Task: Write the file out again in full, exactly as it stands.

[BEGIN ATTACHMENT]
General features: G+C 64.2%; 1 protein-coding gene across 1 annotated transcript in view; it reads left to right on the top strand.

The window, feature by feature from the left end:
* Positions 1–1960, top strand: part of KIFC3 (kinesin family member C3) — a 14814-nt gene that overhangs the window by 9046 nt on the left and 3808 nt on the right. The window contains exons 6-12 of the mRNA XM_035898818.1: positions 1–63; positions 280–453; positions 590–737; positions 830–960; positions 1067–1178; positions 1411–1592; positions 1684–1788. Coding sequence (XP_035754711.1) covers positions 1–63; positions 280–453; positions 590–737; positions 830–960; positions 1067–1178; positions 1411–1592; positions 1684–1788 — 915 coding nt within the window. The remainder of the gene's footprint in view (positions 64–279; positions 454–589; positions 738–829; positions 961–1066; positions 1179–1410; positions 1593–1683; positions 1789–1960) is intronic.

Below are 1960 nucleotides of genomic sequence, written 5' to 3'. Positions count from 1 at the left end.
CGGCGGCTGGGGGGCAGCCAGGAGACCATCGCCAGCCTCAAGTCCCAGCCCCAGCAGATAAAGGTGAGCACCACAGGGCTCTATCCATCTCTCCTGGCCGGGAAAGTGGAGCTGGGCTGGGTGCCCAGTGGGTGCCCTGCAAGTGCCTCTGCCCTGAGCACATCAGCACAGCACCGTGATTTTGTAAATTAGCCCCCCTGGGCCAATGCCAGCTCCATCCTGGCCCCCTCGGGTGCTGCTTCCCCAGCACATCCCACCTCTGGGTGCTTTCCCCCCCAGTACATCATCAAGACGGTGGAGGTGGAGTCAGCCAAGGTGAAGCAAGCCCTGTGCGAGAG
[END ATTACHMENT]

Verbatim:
General features: G+C 64.2%; 1 protein-coding gene across 1 annotated transcript in view; it reads left to right on the top strand.

The window, feature by feature from the left end:
* Positions 1–1960, top strand: part of KIFC3 (kinesin family member C3) — a 14814-nt gene that overhangs the window by 9046 nt on the left and 3808 nt on the right. The window contains exons 6-12 of the mRNA XM_035898818.1: positions 1–63; positions 280–453; positions 590–737; positions 830–960; positions 1067–1178; positions 1411–1592; positions 1684–1788. Coding sequence (XP_035754711.1) covers positions 1–63; positions 280–453; positions 590–737; positions 830–960; positions 1067–1178; positions 1411–1592; positions 1684–1788 — 915 coding nt within the window. The remainder of the gene's footprint in view (positions 64–279; positions 454–589; positions 738–829; positions 961–1066; positions 1179–1410; positions 1593–1683; positions 1789–1960) is intronic.

Below are 1960 nucleotides of genomic sequence, written 5' to 3'. Positions count from 1 at the left end.
CGGCGGCTGGGGGGCAGCCAGGAGACCATCGCCAGCCTCAAGTCCCAGCCCCAGCAGATAAAGGTGAGCACCACAGGGCTCTATCCATCTCTCCTGGCCGGGAAAGTGGAGCTGGGCTGGGTGCCCAGTGGGTGCCCTGCAAGTGCCTCTGCCCTGAGCACATCAGCACAGCACCGTGATTTTGTAAATTAGCCCCCCTGGGCCAATGCCAGCTCCATCCTGGCCCCCTCGGGTGCTGCTTCCCCAGCACATCCCACCTCTGGGTGCTTTCCCCCCCAGTACATCATCAAGACGGTGGAGGTGGAGTCAGCCAAGGTGAAGCAAGCCCTGTGCGAGAG